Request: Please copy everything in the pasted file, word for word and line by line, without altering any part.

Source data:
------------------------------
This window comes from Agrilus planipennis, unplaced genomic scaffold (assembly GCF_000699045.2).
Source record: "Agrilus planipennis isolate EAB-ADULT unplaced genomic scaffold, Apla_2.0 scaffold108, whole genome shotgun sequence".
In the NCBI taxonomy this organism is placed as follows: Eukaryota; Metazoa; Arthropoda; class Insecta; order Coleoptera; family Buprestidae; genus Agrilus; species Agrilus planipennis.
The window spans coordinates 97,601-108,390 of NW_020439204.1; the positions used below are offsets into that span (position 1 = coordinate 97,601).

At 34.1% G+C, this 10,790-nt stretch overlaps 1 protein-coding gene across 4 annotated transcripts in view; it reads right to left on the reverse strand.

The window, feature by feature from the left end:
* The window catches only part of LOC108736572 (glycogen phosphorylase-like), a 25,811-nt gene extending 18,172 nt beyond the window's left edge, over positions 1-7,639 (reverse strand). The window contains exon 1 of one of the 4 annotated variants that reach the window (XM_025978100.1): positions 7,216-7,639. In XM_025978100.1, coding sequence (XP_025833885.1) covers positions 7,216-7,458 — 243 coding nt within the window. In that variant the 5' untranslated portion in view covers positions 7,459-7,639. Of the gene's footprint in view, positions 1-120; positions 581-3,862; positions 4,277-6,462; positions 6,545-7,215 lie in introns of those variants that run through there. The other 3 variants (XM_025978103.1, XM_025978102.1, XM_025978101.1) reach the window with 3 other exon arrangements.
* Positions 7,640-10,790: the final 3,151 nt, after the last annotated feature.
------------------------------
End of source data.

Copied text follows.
This window comes from Agrilus planipennis, unplaced genomic scaffold (assembly GCF_000699045.2).
Source record: "Agrilus planipennis isolate EAB-ADULT unplaced genomic scaffold, Apla_2.0 scaffold108, whole genome shotgun sequence".
In the NCBI taxonomy this organism is placed as follows: Eukaryota; Metazoa; Arthropoda; class Insecta; order Coleoptera; family Buprestidae; genus Agrilus; species Agrilus planipennis.
The window spans coordinates 97,601-108,390 of NW_020439204.1; the positions used below are offsets into that span (position 1 = coordinate 97,601).

At 34.1% G+C, this 10,790-nt stretch overlaps 1 protein-coding gene across 4 annotated transcripts in view; it reads right to left on the reverse strand.

The window, feature by feature from the left end:
* The window catches only part of LOC108736572 (glycogen phosphorylase-like), a 25,811-nt gene extending 18,172 nt beyond the window's left edge, over positions 1-7,639 (reverse strand). The window contains exon 1 of one of the 4 annotated variants that reach the window (XM_025978100.1): positions 7,216-7,639. In XM_025978100.1, coding sequence (XP_025833885.1) covers positions 7,216-7,458 — 243 coding nt within the window. In that variant the 5' untranslated portion in view covers positions 7,459-7,639. Of the gene's footprint in view, positions 1-120; positions 581-3,862; positions 4,277-6,462; positions 6,545-7,215 lie in introns of those variants that run through there. The other 3 variants (XM_025978103.1, XM_025978102.1, XM_025978101.1) reach the window with 3 other exon arrangements.
* Positions 7,640-10,790: the final 3,151 nt, after the last annotated feature.